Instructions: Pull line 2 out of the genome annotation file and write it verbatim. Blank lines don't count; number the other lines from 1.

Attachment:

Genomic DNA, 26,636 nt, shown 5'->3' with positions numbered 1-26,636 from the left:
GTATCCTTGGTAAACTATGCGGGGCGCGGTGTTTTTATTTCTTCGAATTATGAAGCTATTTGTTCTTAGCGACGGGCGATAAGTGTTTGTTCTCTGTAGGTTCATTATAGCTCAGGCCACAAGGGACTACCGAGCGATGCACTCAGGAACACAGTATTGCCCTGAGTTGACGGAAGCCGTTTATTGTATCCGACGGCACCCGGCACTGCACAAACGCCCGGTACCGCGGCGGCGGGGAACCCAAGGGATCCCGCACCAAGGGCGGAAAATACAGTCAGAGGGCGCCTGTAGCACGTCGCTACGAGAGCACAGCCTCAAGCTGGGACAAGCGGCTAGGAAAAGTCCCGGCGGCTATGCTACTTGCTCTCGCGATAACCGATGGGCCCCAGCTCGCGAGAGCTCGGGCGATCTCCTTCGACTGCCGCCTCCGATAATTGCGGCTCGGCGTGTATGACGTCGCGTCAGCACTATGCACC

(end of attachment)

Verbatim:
GTATCCTTGGTAAACTATGCGGGGCGCGGTGTTTTTATTTCTTCGAATTATGAAGCTATTTGTTCTTAGCGACGGGCGATAAGTGTTTGTTCTCTGTAGGTTCATTATAGCTCAGGCCACAAGGGACTACCGAGCGATGCACTCAGGAACACAGTATTGCCCTGAGTTGACGGAAGCCGTTTATTGTATCCGACGGCACCCGGCACTGCACAAACGCCCGGTACCGCGGCGGCGGGGAACCCAAGGGATCCCGCACCAAGGGCGGAAAATACAGTCAGAGGGCGCCTGTAGCACGTCGCTACGAGAGCACAGCCTCAAGCTGGGACAAGCGGCTAGGAAAAGTCCCGGCGGCTATGCTACTTGCTCTCGCGATAACCGATGGGCCCCAGCTCGCGAGAGCTCGGGCGATCTCCTTCGACTGCCGCCTCCGATAATTGCGGCTCGGCGTGTATGACGTCGCGTCAGCACTATGCACC